If you are like most woodworking enthusiasts, sooner or later you will need to purchase workbench lumber. Whether you’re building a new woodworking workbench or reconfiguring an old one, the type of wood you choose will have an impact on the stability and longevity of your bench. For woodworkers of all skill levels, there are several types of wood that can be used to build quality workbenches. However, there are a few varieties that offer unique characteristics that are worth considering when selecting wood for your project.
Pine is often thought of as a woodworking favorite. It’s a light-colored wood that offers a warm, inviting appearance. Unfortunately, the pine tree is susceptible to rotting in wet or moist environments, making this variety of wood an inappropriate choice for high-traffic woodworking benches. Fortunately, the various kinds of glue or adhesive available for use with pine will provide adequate support while avoiding unnecessary splintering.
Cherry is a popular wood for projects requiring a wide, flat surface. Its naturally occurring wood grains complement the unique straight grain patterns found in its wood, creating a rich, uniform surface. Unfortunately, exposure to moisture or chemicals may cause the wood to warp. Methylene propane bleaching is a commonly used wood conditioner that may help prevent warping. However, even treated cherry wood will eventually deteriorate due to exposure to moisture or acid in the air. A properly conditioned wood with a stable woodworking finish will prevent early damage caused by these conditions.
Sawdust from felled trees is often used as lumber, but the fine, split wood pieces produced should be made from proper dimensions. While larger boards can be easily glued or nailed together, small planks need to be properly milled and sized for safe working. Regardless, of whether the sawdust is from a local wood processing plant or someone’s backyard, the piece should be roughly six to eight inches long and between eight to ten inches wide.
When woodworking projects require precise measurements and exact proportions, many turners turn their attention to the more expensive ready made bench top plans. Although some designs are very detailed and require accurate molds, many turners enjoy the intricate details available from a well-designed ready made bench top. For example, the highly detailed dovetail joints provide a strong, professional look similar to those seen on commercial woodworking machinery. Because of the accuracy involved, hand turned lumber is often quite expensive, but woodworkers with experience turn their skills into reliable commercial woodworking products.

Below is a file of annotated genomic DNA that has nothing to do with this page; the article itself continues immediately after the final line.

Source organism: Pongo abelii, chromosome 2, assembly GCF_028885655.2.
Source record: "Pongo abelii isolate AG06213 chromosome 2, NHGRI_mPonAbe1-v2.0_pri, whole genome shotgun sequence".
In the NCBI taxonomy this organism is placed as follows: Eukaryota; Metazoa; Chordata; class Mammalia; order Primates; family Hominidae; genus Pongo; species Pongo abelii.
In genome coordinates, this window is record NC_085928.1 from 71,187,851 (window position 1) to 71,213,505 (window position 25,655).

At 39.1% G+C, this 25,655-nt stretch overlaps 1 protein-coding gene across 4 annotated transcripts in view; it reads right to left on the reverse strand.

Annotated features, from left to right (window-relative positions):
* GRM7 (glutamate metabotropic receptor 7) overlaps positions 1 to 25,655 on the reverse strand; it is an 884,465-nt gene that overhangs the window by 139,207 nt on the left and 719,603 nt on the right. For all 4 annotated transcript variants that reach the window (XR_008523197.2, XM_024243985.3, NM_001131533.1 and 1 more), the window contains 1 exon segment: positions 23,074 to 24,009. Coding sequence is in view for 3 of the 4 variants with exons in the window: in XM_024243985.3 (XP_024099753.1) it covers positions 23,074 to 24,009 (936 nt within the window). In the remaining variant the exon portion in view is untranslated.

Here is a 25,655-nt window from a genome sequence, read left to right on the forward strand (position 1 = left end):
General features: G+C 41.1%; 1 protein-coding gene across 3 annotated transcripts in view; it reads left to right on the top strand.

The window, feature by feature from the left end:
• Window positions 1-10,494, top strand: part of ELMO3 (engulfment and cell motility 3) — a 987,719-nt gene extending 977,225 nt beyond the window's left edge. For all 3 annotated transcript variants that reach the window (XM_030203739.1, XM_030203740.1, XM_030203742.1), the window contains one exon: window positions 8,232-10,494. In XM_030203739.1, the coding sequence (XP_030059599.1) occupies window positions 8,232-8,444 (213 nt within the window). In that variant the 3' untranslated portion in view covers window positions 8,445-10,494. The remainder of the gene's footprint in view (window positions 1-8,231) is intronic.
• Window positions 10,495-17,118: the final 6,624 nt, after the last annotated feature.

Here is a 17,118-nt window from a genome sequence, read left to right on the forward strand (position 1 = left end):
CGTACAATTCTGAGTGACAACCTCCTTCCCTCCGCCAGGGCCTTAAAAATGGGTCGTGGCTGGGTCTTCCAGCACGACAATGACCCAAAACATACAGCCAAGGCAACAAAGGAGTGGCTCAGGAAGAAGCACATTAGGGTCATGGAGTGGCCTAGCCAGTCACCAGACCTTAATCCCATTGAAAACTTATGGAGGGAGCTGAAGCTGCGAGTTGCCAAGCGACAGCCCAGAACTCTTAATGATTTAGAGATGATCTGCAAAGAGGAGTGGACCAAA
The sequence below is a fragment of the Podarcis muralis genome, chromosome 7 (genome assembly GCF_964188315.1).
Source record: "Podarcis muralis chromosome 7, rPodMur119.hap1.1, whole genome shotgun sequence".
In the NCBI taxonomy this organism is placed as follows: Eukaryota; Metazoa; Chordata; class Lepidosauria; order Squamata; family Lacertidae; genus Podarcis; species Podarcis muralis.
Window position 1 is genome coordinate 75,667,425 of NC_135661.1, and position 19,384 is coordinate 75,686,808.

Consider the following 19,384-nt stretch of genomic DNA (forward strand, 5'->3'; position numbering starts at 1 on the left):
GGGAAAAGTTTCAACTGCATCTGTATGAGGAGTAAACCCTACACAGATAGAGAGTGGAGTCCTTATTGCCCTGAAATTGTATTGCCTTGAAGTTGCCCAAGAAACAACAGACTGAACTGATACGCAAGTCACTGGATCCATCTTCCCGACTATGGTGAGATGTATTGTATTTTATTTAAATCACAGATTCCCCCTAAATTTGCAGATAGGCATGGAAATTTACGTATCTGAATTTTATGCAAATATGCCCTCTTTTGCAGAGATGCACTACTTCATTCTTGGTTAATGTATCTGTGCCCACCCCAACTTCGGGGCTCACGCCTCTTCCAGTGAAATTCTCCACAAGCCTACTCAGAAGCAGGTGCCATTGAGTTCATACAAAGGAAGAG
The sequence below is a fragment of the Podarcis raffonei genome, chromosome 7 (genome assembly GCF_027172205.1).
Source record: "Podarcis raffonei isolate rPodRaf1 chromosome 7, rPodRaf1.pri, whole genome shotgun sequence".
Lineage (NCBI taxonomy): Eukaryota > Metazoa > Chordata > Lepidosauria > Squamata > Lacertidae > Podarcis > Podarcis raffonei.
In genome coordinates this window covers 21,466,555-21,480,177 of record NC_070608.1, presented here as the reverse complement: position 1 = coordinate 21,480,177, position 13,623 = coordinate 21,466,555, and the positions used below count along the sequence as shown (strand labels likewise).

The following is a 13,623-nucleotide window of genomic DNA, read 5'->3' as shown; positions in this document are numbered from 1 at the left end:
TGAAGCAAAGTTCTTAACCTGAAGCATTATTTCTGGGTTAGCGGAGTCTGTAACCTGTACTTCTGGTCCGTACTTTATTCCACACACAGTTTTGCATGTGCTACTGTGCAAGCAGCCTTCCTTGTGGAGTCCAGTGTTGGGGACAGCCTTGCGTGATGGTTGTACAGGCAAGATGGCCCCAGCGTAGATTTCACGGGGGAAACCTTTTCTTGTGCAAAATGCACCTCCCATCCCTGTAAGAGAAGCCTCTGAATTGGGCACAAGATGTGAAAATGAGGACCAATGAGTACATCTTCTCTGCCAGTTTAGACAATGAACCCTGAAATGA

Many people who enjoy woodworking designs have discovered the fun, artistic aspect of cross-shaped bench tops made from recycled lumber. Although the raw materials for this type of project are also inexpensive, the finished product adds character and charm to any woodworking area. Some types of recycled lumber are also suitable for milling and turning. Treestle tops are a common woodworking example of recycled lumber that has been turned into a woodturning staple. Made out of thin strips of wood, the treestle top is a classic woodworking item that provides unique design options. Like other forms of recycled lumber, treestle tops can be drilled and tapped for various woodworking uses.
Some experienced woodworkers enjoy building large, solid workbench tops. The large square surface of these top designs makes them ideal for cutting, planing, and molding. Some milling machines, such as the lathe, make it simple to turn large pieces of wood for these purposes. This is especially helpful if a woodworker wants to create a large piece of furniture, such as a dining table or chest of drawers. Large solid worktops made from recycled lumber are an excellent choice for woodworkers with a large workload, since they require less frequent replacement of tools.
Woodworkers may also choose to build a number of smaller tables and benches from recycled lumber. These items are known as “mixed models.” A typical bench in this category will have a cross-sectional piece made from one piece of wood covered with veneer. Cross sections are often made from two or more wood surfaces, depending on the needs of the woodworker. In general, a workbench model of this type will consist of one piece of wood bonded to two or more pieces of thin wood glued or nailed together at the joints. This method allows a woodworker the opportunity to create the same types of molds required for miter saw mitered worktops and table saw mortises.